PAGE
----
How Risky Are Certificates of Deposit?

Understanding CD Risk

October 2012

When you're talking about financial products, "risk" essentially means that you might lose money or miss opportunities to make money.

Certificates of Deposit (CDs) are considered low-risk-but they aren't risk-free, according to Robert Schmansky, an independent certified financial planner in Royal Oak, Michigan. "It comes down to interest-rate risk. If rates go up, you could still be locked into the lower rate," he recently told Ally Bank. However, you're typically not in danger of losing your principal or any earned interest with a CD from banks like Ally Bank, where deposits are insured by the FDIC up to the maximum amount allowed by law.

One way to make sure you always have the opportunity to benefit from rising CD rates is a concept called "laddering," which basically spreads your funds over a number of CDs with staggered maturity dates.

With a CD ladder, according to Schmansky, "You guarantee that a part of your money is always coming due. You take advantage of longer-term CD rates, while always knowing that some portion of the savings will be available within a given time period," he said. Those available funds can be reinvested to take advantage of any increasing rates.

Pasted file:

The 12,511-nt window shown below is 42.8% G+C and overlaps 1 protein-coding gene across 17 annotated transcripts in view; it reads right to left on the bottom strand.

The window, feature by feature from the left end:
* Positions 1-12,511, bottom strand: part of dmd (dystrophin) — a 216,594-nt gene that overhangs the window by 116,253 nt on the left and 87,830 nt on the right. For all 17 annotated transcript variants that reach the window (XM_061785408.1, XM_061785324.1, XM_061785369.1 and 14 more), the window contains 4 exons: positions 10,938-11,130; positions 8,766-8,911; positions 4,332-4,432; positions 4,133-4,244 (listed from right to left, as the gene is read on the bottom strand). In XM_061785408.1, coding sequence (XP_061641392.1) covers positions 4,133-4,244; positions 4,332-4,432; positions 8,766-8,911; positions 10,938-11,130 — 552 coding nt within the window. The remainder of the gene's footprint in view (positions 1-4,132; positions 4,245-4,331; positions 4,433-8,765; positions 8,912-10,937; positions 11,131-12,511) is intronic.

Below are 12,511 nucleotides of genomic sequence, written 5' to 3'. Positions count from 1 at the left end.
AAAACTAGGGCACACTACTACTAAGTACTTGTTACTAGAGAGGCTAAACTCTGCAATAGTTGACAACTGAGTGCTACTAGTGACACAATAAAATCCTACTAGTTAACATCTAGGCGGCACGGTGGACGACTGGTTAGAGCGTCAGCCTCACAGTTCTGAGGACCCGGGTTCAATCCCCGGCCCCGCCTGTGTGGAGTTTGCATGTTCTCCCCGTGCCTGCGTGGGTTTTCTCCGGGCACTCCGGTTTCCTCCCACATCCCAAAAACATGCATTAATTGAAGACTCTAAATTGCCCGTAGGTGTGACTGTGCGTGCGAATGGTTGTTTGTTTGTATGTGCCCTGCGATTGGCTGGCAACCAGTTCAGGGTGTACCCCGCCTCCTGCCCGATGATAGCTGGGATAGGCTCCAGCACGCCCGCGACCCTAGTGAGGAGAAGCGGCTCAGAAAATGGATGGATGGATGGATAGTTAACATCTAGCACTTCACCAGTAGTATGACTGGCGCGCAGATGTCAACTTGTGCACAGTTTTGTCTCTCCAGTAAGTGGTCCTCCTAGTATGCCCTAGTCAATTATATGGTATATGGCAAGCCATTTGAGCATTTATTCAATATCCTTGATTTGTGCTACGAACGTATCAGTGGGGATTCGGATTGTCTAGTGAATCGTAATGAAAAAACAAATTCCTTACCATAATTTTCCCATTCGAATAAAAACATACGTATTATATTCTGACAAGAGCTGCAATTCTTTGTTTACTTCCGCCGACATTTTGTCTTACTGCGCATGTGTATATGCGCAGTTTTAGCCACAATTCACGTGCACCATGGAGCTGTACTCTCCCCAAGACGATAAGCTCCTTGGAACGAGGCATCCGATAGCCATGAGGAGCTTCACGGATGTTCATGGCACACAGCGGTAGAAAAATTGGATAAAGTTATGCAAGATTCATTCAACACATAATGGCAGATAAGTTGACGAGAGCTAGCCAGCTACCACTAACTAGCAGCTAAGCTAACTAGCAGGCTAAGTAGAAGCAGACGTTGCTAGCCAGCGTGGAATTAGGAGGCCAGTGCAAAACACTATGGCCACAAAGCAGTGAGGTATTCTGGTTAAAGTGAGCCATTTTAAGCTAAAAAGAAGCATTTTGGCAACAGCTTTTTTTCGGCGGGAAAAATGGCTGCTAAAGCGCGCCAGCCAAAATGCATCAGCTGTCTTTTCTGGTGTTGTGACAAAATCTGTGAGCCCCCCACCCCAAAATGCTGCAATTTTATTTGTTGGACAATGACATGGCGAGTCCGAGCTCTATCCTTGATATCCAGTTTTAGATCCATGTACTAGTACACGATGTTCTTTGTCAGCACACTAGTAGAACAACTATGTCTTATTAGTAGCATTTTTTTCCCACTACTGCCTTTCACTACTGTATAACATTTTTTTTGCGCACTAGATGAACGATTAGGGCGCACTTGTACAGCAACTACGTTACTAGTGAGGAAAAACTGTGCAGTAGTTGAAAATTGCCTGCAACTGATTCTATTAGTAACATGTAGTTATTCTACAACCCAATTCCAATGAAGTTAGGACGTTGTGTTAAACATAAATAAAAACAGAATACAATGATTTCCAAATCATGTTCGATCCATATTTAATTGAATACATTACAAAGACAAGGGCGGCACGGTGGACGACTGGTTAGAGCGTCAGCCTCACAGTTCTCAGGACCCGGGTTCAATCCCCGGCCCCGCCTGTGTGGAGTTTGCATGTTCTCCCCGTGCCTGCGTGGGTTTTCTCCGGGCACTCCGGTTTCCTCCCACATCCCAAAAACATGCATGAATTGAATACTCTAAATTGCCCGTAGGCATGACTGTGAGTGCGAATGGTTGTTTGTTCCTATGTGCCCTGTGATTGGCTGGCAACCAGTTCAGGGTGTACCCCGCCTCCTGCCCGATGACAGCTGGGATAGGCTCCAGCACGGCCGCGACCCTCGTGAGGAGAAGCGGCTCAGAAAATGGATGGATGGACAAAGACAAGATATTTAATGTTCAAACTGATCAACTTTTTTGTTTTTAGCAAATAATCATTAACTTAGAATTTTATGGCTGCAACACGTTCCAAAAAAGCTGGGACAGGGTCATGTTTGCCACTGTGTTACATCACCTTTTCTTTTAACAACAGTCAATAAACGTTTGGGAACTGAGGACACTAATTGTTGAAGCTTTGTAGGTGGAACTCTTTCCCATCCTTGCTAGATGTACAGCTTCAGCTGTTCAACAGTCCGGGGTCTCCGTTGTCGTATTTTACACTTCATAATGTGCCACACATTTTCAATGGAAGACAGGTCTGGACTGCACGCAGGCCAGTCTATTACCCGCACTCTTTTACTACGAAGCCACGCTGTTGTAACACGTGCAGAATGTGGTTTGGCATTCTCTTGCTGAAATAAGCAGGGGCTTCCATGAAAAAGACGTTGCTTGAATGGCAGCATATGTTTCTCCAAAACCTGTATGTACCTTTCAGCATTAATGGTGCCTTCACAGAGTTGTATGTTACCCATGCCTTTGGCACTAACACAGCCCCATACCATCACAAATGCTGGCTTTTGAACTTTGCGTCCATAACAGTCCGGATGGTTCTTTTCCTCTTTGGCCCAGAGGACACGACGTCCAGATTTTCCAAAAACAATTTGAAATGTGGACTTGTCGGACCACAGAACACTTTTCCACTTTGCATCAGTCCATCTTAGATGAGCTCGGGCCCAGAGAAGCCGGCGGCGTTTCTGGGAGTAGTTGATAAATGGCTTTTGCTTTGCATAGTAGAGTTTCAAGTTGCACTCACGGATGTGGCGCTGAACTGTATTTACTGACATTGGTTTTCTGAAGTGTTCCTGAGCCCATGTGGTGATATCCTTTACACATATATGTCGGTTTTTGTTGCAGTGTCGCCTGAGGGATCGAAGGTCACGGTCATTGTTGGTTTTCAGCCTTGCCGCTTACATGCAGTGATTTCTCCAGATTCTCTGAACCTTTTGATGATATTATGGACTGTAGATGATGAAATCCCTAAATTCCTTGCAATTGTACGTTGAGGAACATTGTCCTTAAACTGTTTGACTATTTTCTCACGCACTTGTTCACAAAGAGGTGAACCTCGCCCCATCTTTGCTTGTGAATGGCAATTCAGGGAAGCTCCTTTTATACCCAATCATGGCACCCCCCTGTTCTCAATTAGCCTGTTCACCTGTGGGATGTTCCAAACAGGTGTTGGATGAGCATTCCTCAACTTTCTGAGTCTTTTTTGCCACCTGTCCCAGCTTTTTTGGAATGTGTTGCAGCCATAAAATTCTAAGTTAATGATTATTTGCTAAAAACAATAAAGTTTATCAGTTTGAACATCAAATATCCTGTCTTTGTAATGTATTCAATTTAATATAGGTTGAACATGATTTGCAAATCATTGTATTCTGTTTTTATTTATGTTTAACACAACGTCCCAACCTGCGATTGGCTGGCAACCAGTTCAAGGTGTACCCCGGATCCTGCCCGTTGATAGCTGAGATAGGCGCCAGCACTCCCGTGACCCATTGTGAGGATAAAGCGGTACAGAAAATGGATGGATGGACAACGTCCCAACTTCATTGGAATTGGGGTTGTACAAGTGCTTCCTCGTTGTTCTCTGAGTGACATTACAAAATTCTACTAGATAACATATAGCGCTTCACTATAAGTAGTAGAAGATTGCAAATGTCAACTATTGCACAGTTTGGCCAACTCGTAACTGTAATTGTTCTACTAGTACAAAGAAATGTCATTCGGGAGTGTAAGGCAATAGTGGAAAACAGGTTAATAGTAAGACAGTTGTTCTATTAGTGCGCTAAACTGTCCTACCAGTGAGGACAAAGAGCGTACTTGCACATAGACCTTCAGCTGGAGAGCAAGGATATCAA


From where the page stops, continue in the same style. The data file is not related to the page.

Penalties for early withdrawal also are a form of CD risk, so it's important to consider the length of time you can afford to put money away - or put your money in the Ally Bank No Penalty CD, which offers a competitive, 11-month rate in a CD which you can withdraw - including earned interest - without a penalty anytime after the first 6 days following the date you fund your CD.

"That's really the issue-knowing what your cash needs are going to be, not just what you hope they are going to be," said Ted George, president of George Financial Advisors in Scott's Valley, California, in a recent discussion with Ally Bank. "Penalties vary, so you should consider CDs with relatively low ones."

Finally, make sure that you are within the legal limits of insurance from the Federal Deposit Insurance Corporation (FDIC), which only insures deposits in CDs offered by FDIC-member banks. "You invest in CDs to provide safety, so you want to make sure that you aren't going over any limits and removing some of that safety," Schmansky pointed out. The FDIC offers an online calculator to help determine such coverage (https://www.fdic.gov/edie/index.html).

Learn about the Ally Bank line of CDs at Allybank.com or call live, 24/7 customer service at 877-247-ALLY (2559).

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